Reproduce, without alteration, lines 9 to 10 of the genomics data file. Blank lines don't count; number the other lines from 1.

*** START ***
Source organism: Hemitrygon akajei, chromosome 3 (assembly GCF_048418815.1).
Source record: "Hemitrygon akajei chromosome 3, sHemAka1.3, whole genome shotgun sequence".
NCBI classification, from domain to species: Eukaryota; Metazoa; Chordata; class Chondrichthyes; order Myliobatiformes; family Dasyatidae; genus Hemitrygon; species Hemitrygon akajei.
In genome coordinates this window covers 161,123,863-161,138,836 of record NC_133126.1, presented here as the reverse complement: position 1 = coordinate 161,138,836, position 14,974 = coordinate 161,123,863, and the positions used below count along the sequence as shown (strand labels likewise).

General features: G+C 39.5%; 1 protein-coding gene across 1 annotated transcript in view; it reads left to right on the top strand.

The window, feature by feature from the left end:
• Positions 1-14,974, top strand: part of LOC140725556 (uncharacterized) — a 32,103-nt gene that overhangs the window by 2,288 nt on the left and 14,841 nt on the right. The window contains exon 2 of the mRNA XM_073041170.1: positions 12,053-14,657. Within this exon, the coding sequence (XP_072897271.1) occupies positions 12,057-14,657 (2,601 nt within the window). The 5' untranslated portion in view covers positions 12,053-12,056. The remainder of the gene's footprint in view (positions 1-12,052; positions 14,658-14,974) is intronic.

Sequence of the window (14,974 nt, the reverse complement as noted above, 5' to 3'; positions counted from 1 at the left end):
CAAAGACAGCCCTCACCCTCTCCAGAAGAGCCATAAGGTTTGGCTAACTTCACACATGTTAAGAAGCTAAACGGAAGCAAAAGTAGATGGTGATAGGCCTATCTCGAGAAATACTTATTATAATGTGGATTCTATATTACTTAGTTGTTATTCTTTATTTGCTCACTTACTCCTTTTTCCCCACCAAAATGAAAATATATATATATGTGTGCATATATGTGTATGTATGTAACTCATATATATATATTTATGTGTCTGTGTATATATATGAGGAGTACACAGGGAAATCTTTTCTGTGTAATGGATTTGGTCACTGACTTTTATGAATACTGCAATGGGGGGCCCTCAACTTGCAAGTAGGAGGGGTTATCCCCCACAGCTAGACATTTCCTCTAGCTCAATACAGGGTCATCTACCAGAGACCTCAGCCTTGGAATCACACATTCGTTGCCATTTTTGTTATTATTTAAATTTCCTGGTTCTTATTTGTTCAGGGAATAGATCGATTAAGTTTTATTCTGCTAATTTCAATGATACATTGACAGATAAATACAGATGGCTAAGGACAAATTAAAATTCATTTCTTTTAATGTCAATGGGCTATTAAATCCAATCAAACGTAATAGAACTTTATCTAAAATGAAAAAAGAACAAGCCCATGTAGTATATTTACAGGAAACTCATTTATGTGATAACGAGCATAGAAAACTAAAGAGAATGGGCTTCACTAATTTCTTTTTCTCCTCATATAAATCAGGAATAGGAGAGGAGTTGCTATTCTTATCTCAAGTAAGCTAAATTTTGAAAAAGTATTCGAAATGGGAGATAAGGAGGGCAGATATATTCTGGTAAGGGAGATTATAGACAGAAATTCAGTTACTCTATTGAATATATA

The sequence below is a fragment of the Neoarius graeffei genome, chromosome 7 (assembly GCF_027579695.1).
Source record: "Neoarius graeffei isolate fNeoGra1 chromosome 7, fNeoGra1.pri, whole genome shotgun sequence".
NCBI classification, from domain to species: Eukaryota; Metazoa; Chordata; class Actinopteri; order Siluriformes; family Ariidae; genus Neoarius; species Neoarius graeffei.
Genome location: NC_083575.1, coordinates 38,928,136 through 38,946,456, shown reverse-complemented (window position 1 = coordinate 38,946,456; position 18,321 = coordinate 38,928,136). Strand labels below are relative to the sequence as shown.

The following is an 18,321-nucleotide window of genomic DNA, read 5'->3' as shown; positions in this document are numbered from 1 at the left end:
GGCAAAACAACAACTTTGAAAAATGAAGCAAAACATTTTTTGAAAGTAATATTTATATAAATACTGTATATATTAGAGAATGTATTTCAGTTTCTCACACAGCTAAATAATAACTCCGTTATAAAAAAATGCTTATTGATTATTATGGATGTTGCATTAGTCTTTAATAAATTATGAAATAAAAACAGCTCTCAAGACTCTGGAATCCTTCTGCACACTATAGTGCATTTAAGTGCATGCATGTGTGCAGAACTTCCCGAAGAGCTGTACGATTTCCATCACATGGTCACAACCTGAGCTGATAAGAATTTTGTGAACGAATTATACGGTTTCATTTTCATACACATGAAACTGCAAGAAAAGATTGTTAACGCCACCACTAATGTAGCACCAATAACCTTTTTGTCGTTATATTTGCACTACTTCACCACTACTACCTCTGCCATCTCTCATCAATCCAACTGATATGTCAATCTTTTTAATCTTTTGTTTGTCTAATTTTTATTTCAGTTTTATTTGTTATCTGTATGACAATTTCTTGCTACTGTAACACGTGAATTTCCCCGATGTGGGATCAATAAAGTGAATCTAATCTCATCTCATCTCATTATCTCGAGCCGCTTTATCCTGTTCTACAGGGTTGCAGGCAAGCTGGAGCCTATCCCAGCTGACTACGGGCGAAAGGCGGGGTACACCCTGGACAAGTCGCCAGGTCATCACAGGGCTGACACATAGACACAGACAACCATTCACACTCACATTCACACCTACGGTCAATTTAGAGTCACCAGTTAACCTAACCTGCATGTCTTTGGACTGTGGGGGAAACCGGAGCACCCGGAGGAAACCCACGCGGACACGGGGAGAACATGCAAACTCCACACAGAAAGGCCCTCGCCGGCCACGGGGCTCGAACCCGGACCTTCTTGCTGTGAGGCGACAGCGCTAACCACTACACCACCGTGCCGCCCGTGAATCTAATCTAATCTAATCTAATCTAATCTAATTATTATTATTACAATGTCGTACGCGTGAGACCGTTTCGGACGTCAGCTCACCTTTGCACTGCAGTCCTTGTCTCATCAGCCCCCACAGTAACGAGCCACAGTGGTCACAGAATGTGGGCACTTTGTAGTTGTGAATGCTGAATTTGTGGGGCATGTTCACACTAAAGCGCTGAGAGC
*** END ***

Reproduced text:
CAAAGACAGCCCTCACCCTCTCCAGAAGAGCCATAAGGTTTGGCTAACTTCACACATGTTAAGAAGCTAAACGGAAGCAAAAGTAGATGGTGATAGGCCTATCTCGAGAAATACTTATTATAATGTGGATTCTATATTACTTAGTTGTTATTCTTTATTTGCTCACTTACTCCTTTTTCCCCACCAAAATGAAAATATATATATATGTGTGCATATATGTGTATGTATGTAACTCATATATATATATTTATGTGTCTGTGTATATATATGAGGAGTACACAGGGAAATCTTTTCTGTGTAATGGATTTGGTCACTGACTTTTATGAATACTGCAATGGGGGGCCCTCAACTTGCAAGTAGGAGGGGTTATCCCCCACAGCTAGACATTTCCTCTAGCTCAATACAGGGTCATCTACCAGAGACCTCAGCCTTGGAATCACACATTCGTTGCCATTTTTGTTATTATTTAAATTTCCTGGTTCTTATTTGTTCAGGGAATAGATCGATTAAGTTTTATTCTGCTAATTTCAATGATACATTGACAGATAAATACAGATGGCTAAGGACAAATTAAAATTCATTTCTTTTAATGTCAATGGGCTATTAAATCCAATCAAACGTAATAGAACTTTATCTAAAATGAAAAAAGAACAAGCCCATGTAGTATATTTACAGGAAACTCATTTATGTGATAACGAGCATAGAAAACTAAAGAGAATGGGCTTCACTAATTTCTTTTTCTCCTCATATAAATCAGGAATAGGAGAGGAGTTGCTATTCTTATCTCAAGTAAGCTAAATTTTGAAAAAGTATTCGAAATGGGAGATAAGGAGGGCAGATATATTCTGGTAAGGGAGATTATAGACAGAAATTCAGTTACTCTATTGAATATATA

The sequence below is a fragment of the Neoarius graeffei genome, chromosome 7 (assembly GCF_027579695.1).